Crappy service is not universal - in the same market you'll get businesses with extremely good customer service and other businesses with extremely poor customer service. I don't think it's a "NZ culture" thing, but often a "corporate culture" thing.  Usually a failure of leadership by management manifested in various ways: not recognising that customer relationships are crucial in competitive business, that everybody should be customer focused - not just people with sales/service in their job title, that without creating viable pathways or rewards (ie to front-line staff) then it's all stick-no carrot, and a "have a nice day" comment, a forced smile, or a pledge to "solve the customer's problem" is completely hollow when offered under threat.  Also that if management has failed to instil the importance of the customer through all departments, you'll get for example (and typically) IT or administration staff treating customers as a nuisance - resulting in division between front-line and back-room staff.  It falls apart.


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  Reply # 1599362 27-Jul-2016 09:02
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As an IT person, I see IT as a service provided to the business. So I have internal customers... other workers within our organisation.

 

It is a continual pain that I have to work around gatekeepers and committees to get stuff done that makes a huge improvement to the lives and productivity of actual coal-face workers.

 

So, whilst I am the person who will do the work, there are numerous other people who all *want* to have ownership of problems, as much so that they can play power games to exert control and influence over others as anything else. Yes, I would change this if I could. But it's a bureaucracy steeped in a tradition of change-averse butt-covering.

 

So I do what I can for 8 hours, and then I go home and enjoy spending my pay.

 

Like @Fred99, I attribute it to poor management.

 

 

 

 


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  Reply # 1599402 27-Jul-2016 10:19
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I guess a corollary question would be if there is anything special about the NZ business environment that offers companies with bad management/policies a degree of protection from customer rage. Does behaviour that would make a company go under in the USA squeak through here?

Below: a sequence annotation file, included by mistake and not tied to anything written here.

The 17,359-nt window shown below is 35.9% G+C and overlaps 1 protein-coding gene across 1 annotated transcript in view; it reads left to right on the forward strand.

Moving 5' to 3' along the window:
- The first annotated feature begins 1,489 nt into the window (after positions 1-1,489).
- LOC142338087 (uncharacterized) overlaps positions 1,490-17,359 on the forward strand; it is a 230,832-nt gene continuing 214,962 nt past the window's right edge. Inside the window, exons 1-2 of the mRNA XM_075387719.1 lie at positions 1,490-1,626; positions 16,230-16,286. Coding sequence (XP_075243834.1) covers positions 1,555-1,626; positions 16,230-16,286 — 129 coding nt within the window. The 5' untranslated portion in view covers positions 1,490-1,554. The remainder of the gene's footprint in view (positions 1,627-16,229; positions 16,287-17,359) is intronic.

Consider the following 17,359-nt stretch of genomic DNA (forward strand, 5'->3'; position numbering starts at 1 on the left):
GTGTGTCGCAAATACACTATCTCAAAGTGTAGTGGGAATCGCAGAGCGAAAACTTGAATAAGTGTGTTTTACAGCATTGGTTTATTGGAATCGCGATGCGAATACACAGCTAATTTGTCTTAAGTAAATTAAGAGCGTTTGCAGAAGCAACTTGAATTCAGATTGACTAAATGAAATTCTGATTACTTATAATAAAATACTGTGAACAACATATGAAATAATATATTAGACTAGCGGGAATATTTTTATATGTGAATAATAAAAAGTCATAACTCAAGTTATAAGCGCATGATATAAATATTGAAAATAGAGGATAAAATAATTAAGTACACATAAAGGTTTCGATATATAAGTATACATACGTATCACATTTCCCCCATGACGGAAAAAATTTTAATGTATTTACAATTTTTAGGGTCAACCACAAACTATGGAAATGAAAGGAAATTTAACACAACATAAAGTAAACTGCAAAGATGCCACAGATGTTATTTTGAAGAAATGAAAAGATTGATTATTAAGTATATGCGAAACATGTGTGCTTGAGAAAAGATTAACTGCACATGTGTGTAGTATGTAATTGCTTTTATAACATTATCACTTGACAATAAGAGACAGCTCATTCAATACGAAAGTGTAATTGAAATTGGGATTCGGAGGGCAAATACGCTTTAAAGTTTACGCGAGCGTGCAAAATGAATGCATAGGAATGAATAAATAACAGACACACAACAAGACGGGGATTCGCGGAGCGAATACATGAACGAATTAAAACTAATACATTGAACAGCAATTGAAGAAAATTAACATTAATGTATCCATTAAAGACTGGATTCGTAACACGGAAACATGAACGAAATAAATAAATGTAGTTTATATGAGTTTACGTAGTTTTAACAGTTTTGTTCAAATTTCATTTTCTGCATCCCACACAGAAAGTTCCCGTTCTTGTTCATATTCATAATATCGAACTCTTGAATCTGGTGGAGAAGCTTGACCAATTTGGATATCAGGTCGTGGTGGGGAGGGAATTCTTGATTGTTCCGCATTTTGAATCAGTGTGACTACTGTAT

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  Reply # 1599404 27-Jul-2016 10:31
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frankv:

 

As an IT person, I see IT as a service provided to the business. So I have internal customers... other workers within our organisation.

 

It is a continual pain that I have to work around gatekeepers and committees to get stuff done that makes a huge improvement to the lives and productivity of actual coal-face workers.

 

So, whilst I am the person who will do the work, there are numerous other people who all *want* to have ownership of problems, as much so that they can play power games to exert control and influence over others as anything else. Yes, I would change this if I could. But it's a bureaucracy steeped in a tradition of change-averse butt-covering.

 

So I do what I can for 8 hours, and then I go home and enjoy spending my pay.

 

Like @Fred99, I attribute it to poor management.

 

 

 

 

 

 

 

 

I believe and hammered home to my teams that IT was not just a service to the business, co-workers and internal customers but a service to the very end users and most importantly the end users/customers of the business.

 

This was especially so in my last role where the performance of IT had very real and very serious real life implications. 

 

My fault customer impact categories reflected this as did the KPI's I set my teams. 





Mike
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The views stated in my posts are my personal views and not that of any other organisation.

 

 Mac user, Windows curser, Chrome OS desired.

 

The great divide is the lies from both sides.